Perhaps it would suit someone like Teresa May but for the rest of us, balance is key. I drink red wine, but I exercise regularly, eat healthily and I have my Milk Thistle and think positively about all the resveratrol (from the grape skins) coursing through my body and protecting me against all those nasties like heart diease and furred arteries.

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Upset by indiscriminate pesticide spraying in beautiful Swiss vineyard

I happened to be driving to Vevey this week on Lac Léman (Lake Geneva) and was passing through the village of Chexbres. I was a little surprised when a helicoptor flew right over me spraying pesticides near the village onto the famous Lavaux vineyard terraces.

This sort of indiscriminate spraying of chemicals near populated areas really gets my goat! I know it is tougher for winemakers but lets see organic, biodynamic or even natural winemaking in action. Just look at what has happened to the water table in Champagne with extreme contamination caused by vineyard chemicals and the effects of low rainfall this year.

helicoptor sprating vineyard with chemicals

I am surprised the Swiss authorities allow this given the high environmental standards in the country. Rant over!

New $100 million study will aim to finally answer question - "Can drinking alcohol daily help lower your risk for heart attacks, strokes and death?”

lady drinking red wine

There has been so much debate in the health community about whether regular and moderate alcohol drinking is good or bad for your health. It is a hugely controversial subject with some national health bodies like the UK advocating that there is no safe level of alcohol consumption whilst others cite strong clinical evidence from large meta-analysis studies as well as the "French Paradox" that 2-3 glasses of alcohol (and more so wine) is healthy for you and reduces your risk of premature death as well as heart attacks and strokes.

Many media reports and studies from the medical community are contradictory. One minute the press says that alcohol causes cancer, the next day there's another story saying regular drinking prevent Alzheimer's disease and so on.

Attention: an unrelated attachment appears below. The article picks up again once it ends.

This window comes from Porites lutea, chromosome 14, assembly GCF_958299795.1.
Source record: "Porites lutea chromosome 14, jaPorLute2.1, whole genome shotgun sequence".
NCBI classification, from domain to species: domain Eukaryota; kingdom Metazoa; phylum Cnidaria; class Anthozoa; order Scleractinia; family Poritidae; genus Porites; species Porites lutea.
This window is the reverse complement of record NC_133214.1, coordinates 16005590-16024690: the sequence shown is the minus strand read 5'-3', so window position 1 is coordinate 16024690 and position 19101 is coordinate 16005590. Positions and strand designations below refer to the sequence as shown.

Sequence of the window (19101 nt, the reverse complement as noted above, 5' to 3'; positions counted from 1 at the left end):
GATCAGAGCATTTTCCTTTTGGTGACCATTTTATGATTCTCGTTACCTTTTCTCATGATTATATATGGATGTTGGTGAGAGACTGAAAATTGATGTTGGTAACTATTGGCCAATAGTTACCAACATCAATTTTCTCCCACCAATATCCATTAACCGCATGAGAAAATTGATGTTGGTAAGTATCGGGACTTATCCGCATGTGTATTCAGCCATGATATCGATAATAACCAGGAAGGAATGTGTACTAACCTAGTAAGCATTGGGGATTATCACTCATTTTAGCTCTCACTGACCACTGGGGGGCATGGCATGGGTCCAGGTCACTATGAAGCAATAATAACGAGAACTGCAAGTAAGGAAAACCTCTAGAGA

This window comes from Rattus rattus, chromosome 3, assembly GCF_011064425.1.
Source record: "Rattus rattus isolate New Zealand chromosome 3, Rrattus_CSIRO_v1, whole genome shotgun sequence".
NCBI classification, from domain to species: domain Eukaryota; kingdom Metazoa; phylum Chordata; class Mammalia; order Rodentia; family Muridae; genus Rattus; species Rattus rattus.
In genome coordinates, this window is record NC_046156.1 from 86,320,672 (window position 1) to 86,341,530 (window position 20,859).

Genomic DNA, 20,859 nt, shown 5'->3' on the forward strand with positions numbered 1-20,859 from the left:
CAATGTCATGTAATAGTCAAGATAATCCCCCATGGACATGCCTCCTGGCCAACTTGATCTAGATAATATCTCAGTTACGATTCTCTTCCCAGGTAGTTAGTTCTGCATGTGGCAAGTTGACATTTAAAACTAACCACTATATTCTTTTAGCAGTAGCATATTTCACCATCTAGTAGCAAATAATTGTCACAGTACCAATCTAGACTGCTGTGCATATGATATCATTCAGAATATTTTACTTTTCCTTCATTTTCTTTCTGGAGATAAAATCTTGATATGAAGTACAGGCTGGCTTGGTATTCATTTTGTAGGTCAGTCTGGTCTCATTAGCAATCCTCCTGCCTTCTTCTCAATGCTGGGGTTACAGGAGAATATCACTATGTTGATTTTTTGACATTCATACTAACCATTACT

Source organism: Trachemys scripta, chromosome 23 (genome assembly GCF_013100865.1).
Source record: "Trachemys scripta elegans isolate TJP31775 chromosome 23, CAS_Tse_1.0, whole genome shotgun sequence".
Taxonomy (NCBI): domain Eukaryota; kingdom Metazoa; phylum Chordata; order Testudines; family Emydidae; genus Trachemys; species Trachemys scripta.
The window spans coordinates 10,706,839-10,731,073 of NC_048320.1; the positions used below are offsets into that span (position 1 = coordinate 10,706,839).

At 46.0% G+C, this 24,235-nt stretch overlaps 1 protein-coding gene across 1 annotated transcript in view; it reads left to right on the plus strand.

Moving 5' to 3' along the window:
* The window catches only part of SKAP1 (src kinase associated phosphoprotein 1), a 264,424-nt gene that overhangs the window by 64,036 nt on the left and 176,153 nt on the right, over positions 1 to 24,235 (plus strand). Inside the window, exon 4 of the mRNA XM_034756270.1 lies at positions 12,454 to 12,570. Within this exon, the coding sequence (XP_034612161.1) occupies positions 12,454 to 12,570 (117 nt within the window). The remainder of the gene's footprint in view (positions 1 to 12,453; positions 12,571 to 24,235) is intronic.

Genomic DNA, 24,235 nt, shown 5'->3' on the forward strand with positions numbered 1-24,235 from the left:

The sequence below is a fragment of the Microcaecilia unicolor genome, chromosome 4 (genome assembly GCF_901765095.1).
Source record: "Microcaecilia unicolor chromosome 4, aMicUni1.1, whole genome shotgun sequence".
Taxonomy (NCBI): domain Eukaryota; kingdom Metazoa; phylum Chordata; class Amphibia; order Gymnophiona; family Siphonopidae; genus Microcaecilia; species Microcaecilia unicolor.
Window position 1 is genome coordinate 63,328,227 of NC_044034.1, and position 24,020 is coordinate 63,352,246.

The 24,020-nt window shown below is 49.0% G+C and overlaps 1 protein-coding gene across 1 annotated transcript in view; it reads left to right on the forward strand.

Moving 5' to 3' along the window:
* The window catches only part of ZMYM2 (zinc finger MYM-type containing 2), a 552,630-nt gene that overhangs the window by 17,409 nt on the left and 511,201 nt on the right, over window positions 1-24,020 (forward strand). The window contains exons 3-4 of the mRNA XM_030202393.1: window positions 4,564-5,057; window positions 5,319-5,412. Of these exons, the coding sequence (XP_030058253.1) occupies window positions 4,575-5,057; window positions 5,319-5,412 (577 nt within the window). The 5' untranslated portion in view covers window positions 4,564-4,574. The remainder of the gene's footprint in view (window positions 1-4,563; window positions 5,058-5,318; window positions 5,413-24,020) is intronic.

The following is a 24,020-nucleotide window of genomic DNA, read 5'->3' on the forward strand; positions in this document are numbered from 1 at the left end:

National institutes of health logo

But new research costing $100 million is hoping to get to the bottom of the moderate drinking debate once and for all. The U.S. based National Institutes of Health will aim to finally answer the question whether daily alcohol drinking can help lower your risk for heart attacks, strokes and death.

8,000 volunteers will be recruited that fit very specific criteria from 16 areas around the world. Half will randomly be selected to have one drink per day, while the other half will have to abstain from drinking during the course of the study. These two groups will be followed for six years (poor abstainers!). The clinical trial will be run by notable researchers from around the world in Boston, Baltimore, Amsterdam, Copenhagen and Barcelona to cover all regions of the world.

But the study has already been mired in controversy as it has emerged that Heineken, Anheuser-Busch InBev, Diageo, Pernod Ricard and Carlsberg have all contributed to the costs with a total investment of $68 million, given to a foundation raising money for the National Institutes of Health. In addition some have questioned the credentials of some of  the researchers behind the study given they have been involved previously in alcohol manufacturer related studies. But without industry funding, the study will be unlikely to get off the ground given the significant cost.

George F. Koop from the National Institutes of Health said “The study could completely backfire on the alcoholic beverage industry, and they’re going to have to live with it,” ,“The money from the Foundation for the N.I.H. has no string attached. Whoever donates to that fund has no leverage whatsoever – no contribution to the study, no input to the study, no say whatsoever.”

Pernod Ricard, one of the alcohol companies funding the study, said the company funded the the research because of its scale, “We’ve never seen a study of such scope or calibre,” a spokesperson told the NYT and confirmed that the companies will “have no say” in the research.“We’re hoping the results nevertheless are going to be good. And we’re optimistic they will be.”

All this controversy seems unwarranted given the NIH is a reputable body and any subsequent publications will be peer reviewed by independent scientists. But industry involvement in any health trials are always questioned, most times, unnecessarily after the questionable practices of the tobacco industry in the last century.

A very interesting piece of research indeed. Shame we need to wait 6-7 years for the results and it only looks at drinking at 1 glass per day.